Trucs in the Kitchen

Fast food runs, deli detours and a grocery carts loaded with pre-prepared food can drain a food budget faster than a houseful of hungry teenagers. The secret for slashing your family’s food bill is to cook at home. And the way to become confident in the kitchen is to learn a few strategic “trucs” of the trade.

Truc (rhymes with “fluke”) is a French word that means a “trick,” not as in a magic trick or illusion, but rather a shortcut, gimmick, secret or way to do something better, cheaper, easier and faster.

PERFECT RICE.  Sauté 1 cup rice in two tablespoons oil in a sauce pan over medium heat until the kernels are well coated and begin to turn bright white. Add 1 cup water. Bring to a boil, stir and reduce to simmer. Cover and cook for 10 minutes undisturbed. Remove from the heat (do not peek) and wait for 15 minutes. Fluff with a fork and serve. Multiplies well, use equal amounts of rice and water.

PERFECT BOILED POTATOES. Say goodby to mushy boiled potatoes that fall apart: Fill a pot with two parts water and one part vinegar. Add a dash of kosher salt and bring to a boil. Drop in the peeled potatoes and gently boil until desired doneness.

PERFECT CUPCAKES. To make rich, moist “gourmet” cupcakes skip the muffin tins and paper liners. Grease and flour heavy ovenproof porcelain coffee cups. Fill with your favorite cake or muffin batter to 2/3 full. Bake in preheated oven at 325 degrees F for 20-25 minutes. Allow to cool for a few minutes then invert the cups to pop out the cakes.

PERFECT OMELET PAN. Any skillet can become your perfect omelet pan. The secret is making sure the omelet will not stick. Pour some kosher salt into the skillet and rub vigorously the bottom and sides of the pan with a kitchen towel. The salt acts like an abrasive to put a fine polish on the skillet. Discard the salt and proceed.

TENDER MOIST CHICKEN. When cooking a whole chicken, chicken parts or boneless skinless breasts in liquid (braising, boiling or stewing) make sure it never comes to a full boil, not even for a few moments. Once you see that liquid starting to move, turn the heat down so it remains just below the boiling point. This is the secret to moist and tender chicken every time.

FRESH BASIL. To enjoy “fresh” basil all year long, wash, pat dry between towels and then pick off the unbruised leaves from the stems. Pack them in a jar and cover completely with olive oil. Close the lid tightly and refrigerate. Use the “fresh” basil as needed throughout the year, also the wonderful basil-flavored oil.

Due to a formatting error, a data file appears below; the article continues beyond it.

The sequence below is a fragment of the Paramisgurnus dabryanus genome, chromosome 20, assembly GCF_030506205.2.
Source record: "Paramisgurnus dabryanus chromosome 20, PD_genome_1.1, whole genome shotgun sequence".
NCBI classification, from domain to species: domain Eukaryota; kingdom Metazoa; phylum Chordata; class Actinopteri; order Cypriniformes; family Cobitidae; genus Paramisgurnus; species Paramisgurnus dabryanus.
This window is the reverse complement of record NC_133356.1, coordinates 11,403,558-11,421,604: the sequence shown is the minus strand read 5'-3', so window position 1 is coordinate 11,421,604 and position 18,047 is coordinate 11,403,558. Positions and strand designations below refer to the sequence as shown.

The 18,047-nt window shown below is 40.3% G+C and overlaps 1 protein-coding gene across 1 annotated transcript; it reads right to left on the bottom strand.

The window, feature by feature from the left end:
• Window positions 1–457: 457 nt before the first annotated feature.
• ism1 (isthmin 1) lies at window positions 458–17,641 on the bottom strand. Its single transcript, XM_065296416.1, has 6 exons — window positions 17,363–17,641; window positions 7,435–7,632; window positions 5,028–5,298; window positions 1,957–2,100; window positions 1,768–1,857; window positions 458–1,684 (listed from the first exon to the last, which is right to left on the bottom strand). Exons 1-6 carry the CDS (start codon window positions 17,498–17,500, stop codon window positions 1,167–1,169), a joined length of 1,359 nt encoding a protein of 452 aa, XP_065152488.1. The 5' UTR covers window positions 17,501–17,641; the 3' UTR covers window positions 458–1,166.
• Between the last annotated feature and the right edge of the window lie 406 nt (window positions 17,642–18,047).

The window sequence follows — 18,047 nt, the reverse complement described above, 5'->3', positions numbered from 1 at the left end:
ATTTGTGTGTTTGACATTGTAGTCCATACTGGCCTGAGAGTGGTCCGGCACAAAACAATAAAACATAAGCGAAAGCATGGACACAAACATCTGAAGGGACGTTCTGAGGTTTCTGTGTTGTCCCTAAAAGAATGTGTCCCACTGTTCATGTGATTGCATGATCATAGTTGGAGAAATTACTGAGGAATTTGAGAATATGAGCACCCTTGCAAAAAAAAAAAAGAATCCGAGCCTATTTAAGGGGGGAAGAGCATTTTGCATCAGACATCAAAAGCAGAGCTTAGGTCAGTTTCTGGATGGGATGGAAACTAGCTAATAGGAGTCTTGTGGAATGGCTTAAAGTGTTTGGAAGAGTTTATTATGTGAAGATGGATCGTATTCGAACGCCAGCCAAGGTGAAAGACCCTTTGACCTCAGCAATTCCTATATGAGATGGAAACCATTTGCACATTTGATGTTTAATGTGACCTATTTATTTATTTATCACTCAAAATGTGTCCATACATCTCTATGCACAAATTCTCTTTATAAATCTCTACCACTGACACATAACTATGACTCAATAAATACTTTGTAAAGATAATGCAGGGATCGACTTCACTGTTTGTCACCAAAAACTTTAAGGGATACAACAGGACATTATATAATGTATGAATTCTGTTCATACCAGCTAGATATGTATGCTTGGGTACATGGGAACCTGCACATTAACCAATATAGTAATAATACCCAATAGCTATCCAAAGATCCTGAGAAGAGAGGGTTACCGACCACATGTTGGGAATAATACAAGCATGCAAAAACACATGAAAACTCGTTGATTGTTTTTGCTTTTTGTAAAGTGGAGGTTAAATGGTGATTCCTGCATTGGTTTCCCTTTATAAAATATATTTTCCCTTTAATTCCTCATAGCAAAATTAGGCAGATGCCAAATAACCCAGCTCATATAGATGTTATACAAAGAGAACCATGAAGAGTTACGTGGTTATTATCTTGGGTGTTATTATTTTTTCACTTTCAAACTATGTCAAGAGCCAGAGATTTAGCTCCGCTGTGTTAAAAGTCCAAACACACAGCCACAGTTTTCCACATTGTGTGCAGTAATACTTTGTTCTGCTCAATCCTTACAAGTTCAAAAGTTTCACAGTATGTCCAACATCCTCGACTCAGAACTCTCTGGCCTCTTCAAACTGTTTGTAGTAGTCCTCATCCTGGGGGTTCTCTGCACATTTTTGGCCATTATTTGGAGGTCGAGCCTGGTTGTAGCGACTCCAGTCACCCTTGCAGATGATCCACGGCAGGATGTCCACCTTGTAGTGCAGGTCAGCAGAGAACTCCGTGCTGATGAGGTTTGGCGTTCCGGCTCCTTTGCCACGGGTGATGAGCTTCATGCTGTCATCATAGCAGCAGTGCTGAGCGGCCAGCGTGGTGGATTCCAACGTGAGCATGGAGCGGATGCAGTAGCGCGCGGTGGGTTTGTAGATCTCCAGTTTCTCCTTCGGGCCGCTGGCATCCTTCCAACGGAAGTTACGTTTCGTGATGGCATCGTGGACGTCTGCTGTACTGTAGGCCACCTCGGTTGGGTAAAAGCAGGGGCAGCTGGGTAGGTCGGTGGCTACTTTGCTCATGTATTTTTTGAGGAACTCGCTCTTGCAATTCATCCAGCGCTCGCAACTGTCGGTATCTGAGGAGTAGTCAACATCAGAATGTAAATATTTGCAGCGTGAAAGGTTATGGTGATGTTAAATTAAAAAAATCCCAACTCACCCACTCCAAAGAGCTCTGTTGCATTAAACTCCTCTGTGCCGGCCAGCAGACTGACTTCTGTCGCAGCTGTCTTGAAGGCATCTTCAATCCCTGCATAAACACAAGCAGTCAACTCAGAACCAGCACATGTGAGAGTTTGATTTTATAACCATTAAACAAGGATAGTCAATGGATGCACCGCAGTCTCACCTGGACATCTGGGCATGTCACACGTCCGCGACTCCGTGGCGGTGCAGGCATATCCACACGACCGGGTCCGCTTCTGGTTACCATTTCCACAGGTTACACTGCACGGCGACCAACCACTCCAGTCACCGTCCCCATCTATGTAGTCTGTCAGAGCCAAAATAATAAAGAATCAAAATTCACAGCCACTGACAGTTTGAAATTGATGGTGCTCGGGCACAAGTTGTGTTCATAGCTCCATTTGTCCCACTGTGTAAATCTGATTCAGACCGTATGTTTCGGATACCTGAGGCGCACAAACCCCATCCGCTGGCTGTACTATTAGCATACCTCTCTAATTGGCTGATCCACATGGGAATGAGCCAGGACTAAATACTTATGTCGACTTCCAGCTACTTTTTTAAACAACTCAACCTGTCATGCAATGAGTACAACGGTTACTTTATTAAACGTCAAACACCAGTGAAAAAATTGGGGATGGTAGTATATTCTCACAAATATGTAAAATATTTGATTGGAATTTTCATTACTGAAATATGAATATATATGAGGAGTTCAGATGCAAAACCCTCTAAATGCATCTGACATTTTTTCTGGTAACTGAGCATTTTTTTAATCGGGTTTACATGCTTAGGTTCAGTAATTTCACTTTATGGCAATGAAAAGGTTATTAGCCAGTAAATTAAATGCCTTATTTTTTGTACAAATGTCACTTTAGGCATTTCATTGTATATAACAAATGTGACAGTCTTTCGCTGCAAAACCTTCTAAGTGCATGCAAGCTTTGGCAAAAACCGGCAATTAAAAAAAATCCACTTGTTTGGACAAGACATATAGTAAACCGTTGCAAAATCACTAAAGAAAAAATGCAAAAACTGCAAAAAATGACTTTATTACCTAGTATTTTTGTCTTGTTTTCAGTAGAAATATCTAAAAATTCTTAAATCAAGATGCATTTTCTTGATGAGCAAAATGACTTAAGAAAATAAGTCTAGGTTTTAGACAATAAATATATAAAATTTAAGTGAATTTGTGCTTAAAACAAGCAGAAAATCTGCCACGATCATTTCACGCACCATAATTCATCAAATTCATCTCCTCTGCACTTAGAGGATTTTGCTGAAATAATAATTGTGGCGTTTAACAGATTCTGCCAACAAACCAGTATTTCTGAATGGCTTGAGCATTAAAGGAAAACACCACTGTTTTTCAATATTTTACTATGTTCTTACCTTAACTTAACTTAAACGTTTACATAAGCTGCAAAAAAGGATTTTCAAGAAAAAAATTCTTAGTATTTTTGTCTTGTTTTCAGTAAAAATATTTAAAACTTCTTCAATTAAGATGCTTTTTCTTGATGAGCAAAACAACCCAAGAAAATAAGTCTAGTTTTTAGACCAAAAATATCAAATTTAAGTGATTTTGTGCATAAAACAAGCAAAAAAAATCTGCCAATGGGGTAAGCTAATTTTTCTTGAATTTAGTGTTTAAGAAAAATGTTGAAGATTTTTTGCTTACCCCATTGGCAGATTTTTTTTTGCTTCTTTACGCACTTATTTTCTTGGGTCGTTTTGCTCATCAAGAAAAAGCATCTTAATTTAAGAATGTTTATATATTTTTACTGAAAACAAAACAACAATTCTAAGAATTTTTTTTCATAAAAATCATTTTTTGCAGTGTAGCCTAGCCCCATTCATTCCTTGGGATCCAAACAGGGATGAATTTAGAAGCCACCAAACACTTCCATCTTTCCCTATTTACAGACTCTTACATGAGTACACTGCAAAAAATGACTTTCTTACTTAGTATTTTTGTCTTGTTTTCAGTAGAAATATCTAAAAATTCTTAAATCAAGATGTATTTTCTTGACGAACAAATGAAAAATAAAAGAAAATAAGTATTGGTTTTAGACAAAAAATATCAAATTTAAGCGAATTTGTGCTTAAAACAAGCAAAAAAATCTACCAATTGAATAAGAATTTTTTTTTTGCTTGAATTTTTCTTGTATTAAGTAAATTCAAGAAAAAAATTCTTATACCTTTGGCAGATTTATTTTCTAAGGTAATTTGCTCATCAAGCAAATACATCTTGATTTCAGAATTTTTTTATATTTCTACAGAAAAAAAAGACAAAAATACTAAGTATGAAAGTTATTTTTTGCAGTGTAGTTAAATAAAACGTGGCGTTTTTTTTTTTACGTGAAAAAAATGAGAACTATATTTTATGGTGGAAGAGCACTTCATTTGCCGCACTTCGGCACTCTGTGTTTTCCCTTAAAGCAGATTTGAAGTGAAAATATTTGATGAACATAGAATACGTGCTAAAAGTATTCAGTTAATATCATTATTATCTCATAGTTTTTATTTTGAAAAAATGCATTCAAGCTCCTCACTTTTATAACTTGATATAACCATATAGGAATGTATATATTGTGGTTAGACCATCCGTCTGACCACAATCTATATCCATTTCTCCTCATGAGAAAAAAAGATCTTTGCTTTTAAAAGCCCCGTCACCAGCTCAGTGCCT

QUICK CHILL. Champagne, beer and whites wines are best served very cold, around 43 degrees F. That takes at least an hour in the refrigerator. But you can cut that time to 20 minutes or less: Fill an ice bucket half full with ice cubes. Pour in several cups of cold water and add 4 tablespoons of salt. Plunge the beverage bottle into the ice bucket, adding additional water and ice so the bucket is full. In 10-12 minutes the beverage will be cold, let stand for 20 minutes to reach the ideal 43 degrees. Cheers!

Do you have a great kitchen trick? Share it with us in the comments below.

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5 replies
    • Linda Pries
      Linda Pries says:

      I received a Tupperware rice cooker some years ago and the directions specify to not add salt or butter/oil while cooking so I cook the rice plain and add salt and butter afterward, then mix it in with a fork.

      Reply
  1. ewbryce
    ewbryce says:

    For years, I have made muffins for breakfast, quickly and easily, as well as economically. My trick is to measure out all the dry ingredients ahead of time, into small sandwich bags. Using these homemade “kits,” I can have muffins in the oven in 5 or 6 minutes, since I have only to add the wet ingredients (egg, milk, and oil). I do this with bran muffins, as well as with an all-purpose muffin recipe to which I add any flavor additions I like. Sometimes, I even produce several flavors in a single batch, by adding different fruits to the plain batter already in the pan–dried cranberries in some, frozen blueberries in others. With a glass of milk and a piece of fruit, my family can grab-and-go.

    Reply

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